COLUMBUS, Ohio -- Struggling communities dot the national map from coast to coast. Only some are successful in bouncing back to prosperity.
A new analysis by Ohio State University researchers outlines what works and what doesn't, offering something of a roadmap for policy makers who want their communities to succeed.
"How Can Struggling Communities Make a Comeback?" is the newest policy brief from the S. William Swank Program in Rural-Urban Policy. The entire report is available to download at http://aede.osu.edu/programs/swank/.
"One community can't just take what worked in another community and follow an identical strategy," said Mark Partridge, Swank Professor in the Department of Agricultural, Environmental, and Development Economics. "You need to find what works for your community. But we have discovered some general practices that seem to work."
Results can be measured objectively over the long-term by analyzing population and employment growth; housing prices and levels of amenities; and wages and workforce skill level. "These are hard measures communities can use to determine their progress," said Amanda Weinstein, research assistant and lead author of the report.
To turn around a struggling community, policy-makers should concentrate on several factors, the researchers said:
- Provide good public services. "It sounds simple but people often forget the basics," said Partridge, who also holds appointments with the university's Ohio Agricultural Research and Development Center and Ohio State University Extension.
"It's easy for people and politicians to talk about what the government does badly, but there are certain things the government does that the private sector can't," Weinstein said. "Government should concentrate on those things, and let the private sector do what it does best. For example, the private sector does a better job, through is own investments and through consumer buying power, determining what will be a success. The government doesn't have a good track record at picking winners."
- Decrease "disamenities," such as crime and pollution. "People have to want to live in a community, and businesses have to want to locate there," Partridge said. "In urban areas, safety is a major concern. It's very hard to find a case where a city made a comeback without tackling security issues. The revitalization of Manhattan (in New York City) started in the 1970s, but it wasn't until they got crime under control that it really came back."
Combating pollution is another key element, the researchers said. "People want to live in a place that has less pollution," Partridge said. "And, the fastest-growing industries are not big polluters. Communities that back off on pollution controls are supporting 19th and 20th century businesses, not those of the 21st century."
- Improve amenities, such as parks and natural resources, and invest in infrastructure and transportation. "These are examples of government paying attention to doing what it does best," Partridge said, but budgets for these types of services are often the first to be cut during tough economic times.
"Policy-makers need to pay attention to the long-term," Weinstein said. "If you put in a park, you can't expect employment to jump immediately. But you can expect that you are making your community a place that people want to live."
Similarly, public transportation systems must take into account areas of worst congestion as well as how best to connect workers with jobs -- each community will be different.
- Develop a supportive business environment for all firms -- don't play favorites. "Offering preferential incentives to attract or retain one particular company isn't a good strategy," Partridge said. "Instead, take that money and use it to reduce tax rates for all businesses. Winners will emerge, but they will be based on those with good business ideas, not those with the best political connections."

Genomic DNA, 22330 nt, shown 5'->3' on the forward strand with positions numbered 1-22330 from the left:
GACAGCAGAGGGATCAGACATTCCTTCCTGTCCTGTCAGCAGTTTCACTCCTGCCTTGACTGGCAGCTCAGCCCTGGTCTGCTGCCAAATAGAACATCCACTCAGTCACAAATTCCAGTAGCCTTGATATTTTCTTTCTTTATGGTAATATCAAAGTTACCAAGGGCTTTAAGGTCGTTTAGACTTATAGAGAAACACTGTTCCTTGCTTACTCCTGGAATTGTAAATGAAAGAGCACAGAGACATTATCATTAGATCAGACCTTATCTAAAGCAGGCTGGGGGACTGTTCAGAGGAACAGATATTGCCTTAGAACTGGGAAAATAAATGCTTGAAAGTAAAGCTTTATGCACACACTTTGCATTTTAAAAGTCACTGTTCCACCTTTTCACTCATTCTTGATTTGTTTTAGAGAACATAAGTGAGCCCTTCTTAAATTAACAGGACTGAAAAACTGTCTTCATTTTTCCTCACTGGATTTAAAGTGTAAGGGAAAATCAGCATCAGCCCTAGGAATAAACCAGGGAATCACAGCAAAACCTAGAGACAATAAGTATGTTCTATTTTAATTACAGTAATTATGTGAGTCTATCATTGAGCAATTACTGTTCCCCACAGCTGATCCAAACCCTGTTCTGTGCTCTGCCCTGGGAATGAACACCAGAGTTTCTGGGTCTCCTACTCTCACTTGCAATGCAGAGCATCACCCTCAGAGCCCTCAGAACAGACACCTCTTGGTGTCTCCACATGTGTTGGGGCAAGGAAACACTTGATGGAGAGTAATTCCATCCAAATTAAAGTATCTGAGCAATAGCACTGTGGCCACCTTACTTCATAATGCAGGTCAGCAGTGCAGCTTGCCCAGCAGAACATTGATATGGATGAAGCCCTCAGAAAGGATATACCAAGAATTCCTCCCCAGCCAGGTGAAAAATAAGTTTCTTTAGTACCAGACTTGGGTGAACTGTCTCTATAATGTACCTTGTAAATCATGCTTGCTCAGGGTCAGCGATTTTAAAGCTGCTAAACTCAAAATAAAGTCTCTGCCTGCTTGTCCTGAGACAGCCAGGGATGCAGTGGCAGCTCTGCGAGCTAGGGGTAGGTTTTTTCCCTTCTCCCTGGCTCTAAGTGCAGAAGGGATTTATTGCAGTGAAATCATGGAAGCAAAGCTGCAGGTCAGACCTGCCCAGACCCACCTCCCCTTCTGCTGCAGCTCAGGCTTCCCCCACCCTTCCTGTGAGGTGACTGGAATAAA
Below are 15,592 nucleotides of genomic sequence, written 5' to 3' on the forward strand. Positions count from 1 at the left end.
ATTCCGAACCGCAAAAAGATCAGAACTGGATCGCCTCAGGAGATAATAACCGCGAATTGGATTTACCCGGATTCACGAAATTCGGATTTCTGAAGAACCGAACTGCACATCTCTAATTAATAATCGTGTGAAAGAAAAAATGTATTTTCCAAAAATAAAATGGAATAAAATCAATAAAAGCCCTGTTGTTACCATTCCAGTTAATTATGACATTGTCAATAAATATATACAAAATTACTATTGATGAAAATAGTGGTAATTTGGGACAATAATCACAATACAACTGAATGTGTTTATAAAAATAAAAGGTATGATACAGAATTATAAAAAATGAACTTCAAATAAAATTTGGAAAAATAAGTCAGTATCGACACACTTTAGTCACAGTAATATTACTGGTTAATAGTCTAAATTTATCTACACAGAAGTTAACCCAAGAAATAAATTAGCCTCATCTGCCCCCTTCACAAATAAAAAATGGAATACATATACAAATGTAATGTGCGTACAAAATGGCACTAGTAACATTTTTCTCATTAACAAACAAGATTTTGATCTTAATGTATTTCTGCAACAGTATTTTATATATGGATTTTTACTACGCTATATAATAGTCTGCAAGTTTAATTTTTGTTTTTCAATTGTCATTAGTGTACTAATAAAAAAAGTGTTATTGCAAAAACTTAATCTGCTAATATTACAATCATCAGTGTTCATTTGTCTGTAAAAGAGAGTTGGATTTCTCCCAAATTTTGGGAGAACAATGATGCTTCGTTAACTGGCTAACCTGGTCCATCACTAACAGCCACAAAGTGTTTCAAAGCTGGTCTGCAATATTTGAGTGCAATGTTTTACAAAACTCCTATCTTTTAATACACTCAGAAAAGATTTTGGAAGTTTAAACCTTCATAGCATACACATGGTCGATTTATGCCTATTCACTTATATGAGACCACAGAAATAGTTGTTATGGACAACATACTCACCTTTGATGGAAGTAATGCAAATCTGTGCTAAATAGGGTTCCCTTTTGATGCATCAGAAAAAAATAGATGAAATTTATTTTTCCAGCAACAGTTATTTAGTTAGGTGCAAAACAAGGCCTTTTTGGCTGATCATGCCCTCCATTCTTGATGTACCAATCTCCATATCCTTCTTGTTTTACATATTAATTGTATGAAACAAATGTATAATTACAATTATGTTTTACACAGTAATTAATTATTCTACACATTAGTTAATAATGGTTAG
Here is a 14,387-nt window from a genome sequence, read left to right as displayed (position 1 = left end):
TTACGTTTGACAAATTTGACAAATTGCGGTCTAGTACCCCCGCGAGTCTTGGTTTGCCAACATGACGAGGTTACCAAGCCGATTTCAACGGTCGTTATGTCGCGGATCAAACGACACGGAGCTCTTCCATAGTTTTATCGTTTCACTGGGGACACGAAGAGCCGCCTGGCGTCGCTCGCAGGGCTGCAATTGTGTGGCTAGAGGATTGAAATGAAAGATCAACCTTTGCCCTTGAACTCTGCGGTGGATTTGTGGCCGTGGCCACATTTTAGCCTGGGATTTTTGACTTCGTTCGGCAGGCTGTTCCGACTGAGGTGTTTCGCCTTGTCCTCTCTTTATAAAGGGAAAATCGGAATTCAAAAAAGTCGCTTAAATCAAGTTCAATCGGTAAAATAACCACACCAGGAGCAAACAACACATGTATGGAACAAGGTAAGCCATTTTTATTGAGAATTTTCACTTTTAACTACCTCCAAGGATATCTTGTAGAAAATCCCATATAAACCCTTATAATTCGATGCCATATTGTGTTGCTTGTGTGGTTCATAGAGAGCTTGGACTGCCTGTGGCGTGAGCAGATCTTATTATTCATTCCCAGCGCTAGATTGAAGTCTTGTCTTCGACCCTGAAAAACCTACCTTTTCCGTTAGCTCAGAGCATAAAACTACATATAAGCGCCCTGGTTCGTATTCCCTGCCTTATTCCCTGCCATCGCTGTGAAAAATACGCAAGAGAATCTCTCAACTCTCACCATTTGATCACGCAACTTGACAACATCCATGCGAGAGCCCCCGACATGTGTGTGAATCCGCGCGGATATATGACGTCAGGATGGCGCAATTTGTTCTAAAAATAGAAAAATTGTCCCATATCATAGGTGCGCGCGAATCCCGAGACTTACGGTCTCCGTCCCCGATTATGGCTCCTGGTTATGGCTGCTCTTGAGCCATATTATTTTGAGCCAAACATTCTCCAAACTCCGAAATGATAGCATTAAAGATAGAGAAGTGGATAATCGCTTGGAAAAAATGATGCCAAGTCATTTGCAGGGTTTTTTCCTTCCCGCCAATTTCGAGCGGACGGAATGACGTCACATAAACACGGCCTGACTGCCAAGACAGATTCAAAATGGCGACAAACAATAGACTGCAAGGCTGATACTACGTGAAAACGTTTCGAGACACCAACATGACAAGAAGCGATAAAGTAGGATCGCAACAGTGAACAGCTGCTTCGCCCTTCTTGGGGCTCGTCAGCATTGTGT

Too often, small businesses pay the price when tax incentives are offered to large companies. "And that's despite the fact that most people work for small or medium-sized companies," Weinstein said. "It's very important to level the playing field so that all businesses benefit from policy decisions."
And if a large business closes its doors or leaves for greener pastures, it's doubly important to have a thriving business community. "If you have built a strong environment, all of these other businesses will be percolating around, and they'll eventually grow and fill in the gap," Partridge said.
- Invest in education and job training. "All families want to send their kids to good schools," Partridge said. At the same time, Weinstein said, not everyone needs a four-year college degree -- two-year degrees and job-training programs are just as important to have available.
- Make government more efficient and transparent. "Governments, school districts and other public entities need to look more at consolidating services and administration across jurisdictional lines," Weinstein said. Currently, Dayton and Montgomery County are looking at the possibility of combining their governments while leaving suburban governments in place -- the models are Indianapolis and Louisville, Ky. Also, the Cleveland metropolitan area is examining the possibility of revenue-sharing.
In addition, policies need to be in place for the long-term instead of shifting with every change of administration, the researchers said.
"There is a lot of stopping and starting new strategies," Weinstein said. "It makes it extremely difficult for businesses to plan for the future when there's no follow-through in policy."
An open decision-making process with plenty of room for public input is an essential ingredient for struggling communities to make a comeback, Partridge said. "Right now, we too often have a horse-and-buggy government when what we really need is a 21st century government," he said.